Wednesday, March 25, 2009

The limits of aluta

TWO reported incidents last week - two days apart - about students in higher institutions have forced a painful conclusion that many students have lost focus. In the quest to acquire knowledge, they want to live big, by whatever means. They have so abused their privileges and have brought their families into disrepute. Perhaps, this should not be stressed too far because we all know the materialistic society we find ourselves. It is bewildering the rate at which boys and girls, men and women are pursuing wealth or ostentatious lifestyles on the campuses, and how they drive themselves to the extreme in search of money to satisfy the ego.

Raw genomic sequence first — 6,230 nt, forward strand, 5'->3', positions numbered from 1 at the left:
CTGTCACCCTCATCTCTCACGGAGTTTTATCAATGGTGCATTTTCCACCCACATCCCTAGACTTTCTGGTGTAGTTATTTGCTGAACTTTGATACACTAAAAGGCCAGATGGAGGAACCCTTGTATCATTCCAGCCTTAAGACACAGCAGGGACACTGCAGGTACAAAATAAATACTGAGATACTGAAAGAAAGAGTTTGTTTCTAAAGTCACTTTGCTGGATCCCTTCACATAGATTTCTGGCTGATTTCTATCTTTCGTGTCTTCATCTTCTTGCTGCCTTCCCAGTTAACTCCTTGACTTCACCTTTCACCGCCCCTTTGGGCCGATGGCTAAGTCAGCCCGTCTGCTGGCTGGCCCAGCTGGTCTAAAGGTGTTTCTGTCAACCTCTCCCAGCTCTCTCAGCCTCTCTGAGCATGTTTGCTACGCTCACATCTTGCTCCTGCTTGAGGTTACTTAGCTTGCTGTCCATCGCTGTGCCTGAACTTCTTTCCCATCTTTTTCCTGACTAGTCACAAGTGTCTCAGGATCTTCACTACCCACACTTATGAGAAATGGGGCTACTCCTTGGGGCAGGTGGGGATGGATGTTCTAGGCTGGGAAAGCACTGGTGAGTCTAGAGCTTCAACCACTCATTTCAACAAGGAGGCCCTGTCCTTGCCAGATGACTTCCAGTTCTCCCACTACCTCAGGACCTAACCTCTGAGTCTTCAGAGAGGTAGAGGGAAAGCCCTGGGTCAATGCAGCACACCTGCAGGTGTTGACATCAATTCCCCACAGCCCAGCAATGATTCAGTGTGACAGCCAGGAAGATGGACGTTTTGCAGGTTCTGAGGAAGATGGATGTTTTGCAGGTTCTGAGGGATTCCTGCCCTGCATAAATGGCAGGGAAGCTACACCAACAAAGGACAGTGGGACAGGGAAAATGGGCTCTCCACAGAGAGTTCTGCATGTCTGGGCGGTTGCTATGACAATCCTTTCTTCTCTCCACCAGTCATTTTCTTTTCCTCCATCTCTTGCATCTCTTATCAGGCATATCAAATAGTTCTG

The taste of an average student has changed completely to one of life on the fast lane. There is so much peer group pressure that a little success makes another want to belong. An average male or female student now wants to ride not just a car. He would rather cruise around the campus in a flashy car. He or she wants to compete with bankers or some well paid oil company workers at restaurants; she doesn't want to be left out of the latest in the fashion world, yet the he or she is not in paid employment! From the parents too come barely enough to sustain them in school because most families are currently going through tough times, dancing to 'meltdown', a hit album every family (and country) is enjoying so much now.